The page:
Linda Maye Adams

The Importance of Setting


When I started my project Masks, I just plopped it in the place where I live as a placeholder.  As it turns out, the location has grown on me, and I’m trying to bring in some of the familiar aspects of DC (except in summer, not winter.  Google is showing ice hanging off a tree.  Bad, bad, bad).  The scene I wrote (1,300 words) was set out near Pennsylvania Avenue while tour buses were disgorging tourists.

Setting often gets largely ignored in novels. It’s like the writers think that all they need to do is name a place, and then they never take advantage of what setting offers.  One novel I read was set in Washington, DC and dealt with a murder in the Supreme Court.  How much more Washington, DC could you get?  Um, as it turned out that was pretty much all the author did with the setting–name the city and mention the Supreme Court.  If she’d changed a few words, it could have been San Francisco for the California Supreme Court or Atlanta for the Georgia Supreme.    Setting became a convenience for the story, and it fell flat.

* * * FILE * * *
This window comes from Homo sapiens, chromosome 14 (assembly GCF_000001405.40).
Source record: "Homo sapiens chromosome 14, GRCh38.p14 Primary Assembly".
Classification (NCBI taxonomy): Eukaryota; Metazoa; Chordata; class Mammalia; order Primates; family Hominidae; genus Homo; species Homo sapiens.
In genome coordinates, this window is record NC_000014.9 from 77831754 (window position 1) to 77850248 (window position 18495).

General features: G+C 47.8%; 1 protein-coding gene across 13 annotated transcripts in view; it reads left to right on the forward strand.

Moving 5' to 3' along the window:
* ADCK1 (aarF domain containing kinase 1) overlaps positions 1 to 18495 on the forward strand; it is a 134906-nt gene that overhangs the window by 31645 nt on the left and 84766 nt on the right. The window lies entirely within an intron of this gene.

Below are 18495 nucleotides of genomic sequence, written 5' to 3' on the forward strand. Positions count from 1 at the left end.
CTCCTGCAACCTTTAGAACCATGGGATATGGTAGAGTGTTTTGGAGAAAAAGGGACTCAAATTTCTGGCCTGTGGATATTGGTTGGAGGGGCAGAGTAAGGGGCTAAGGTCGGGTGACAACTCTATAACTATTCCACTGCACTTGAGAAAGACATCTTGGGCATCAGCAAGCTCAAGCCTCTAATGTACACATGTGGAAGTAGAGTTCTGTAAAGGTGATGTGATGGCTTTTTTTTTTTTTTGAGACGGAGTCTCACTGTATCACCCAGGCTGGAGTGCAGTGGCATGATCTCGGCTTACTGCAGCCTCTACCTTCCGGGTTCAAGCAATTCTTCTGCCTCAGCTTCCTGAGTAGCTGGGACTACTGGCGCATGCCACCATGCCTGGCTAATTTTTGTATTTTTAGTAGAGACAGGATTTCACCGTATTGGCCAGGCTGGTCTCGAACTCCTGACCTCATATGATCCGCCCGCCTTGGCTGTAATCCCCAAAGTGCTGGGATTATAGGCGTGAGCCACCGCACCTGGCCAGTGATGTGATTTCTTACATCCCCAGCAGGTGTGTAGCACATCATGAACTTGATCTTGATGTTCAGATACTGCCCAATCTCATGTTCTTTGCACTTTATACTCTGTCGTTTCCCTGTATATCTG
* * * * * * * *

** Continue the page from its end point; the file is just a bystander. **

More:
On the other hand, I read a book that was set in Morro Bay, California.  That’s in Central California, on the coast and is well-known for a volcanic plug called Morro Rock.  The author either did research or visited the town, because it most definitely had the flavor of the place.  Even if I hadn’t been there many times, I would have gotten it because she hit enough of the right details–the unusual ones that make the town unique.  And that’s where the details about setting come to life–the unusual.

For Masks, I did pick up a Foder’s.  Though the story will also move to a part of Virginia I haven’t been to, I don’t want to spend a lot of time at the moment doing tons of research.   I’ve found that when I do advance research, I often end up not using it, so it’s not a good use of the time.   The Foder’s allows me to hit the basics that I need to make the story happen as I’m writing it, and then I can fill in more details as needed.

Besides, did you know Virginia has a hot springs about three hours from DC?  Hmm.  Might need to research that in person come spring.

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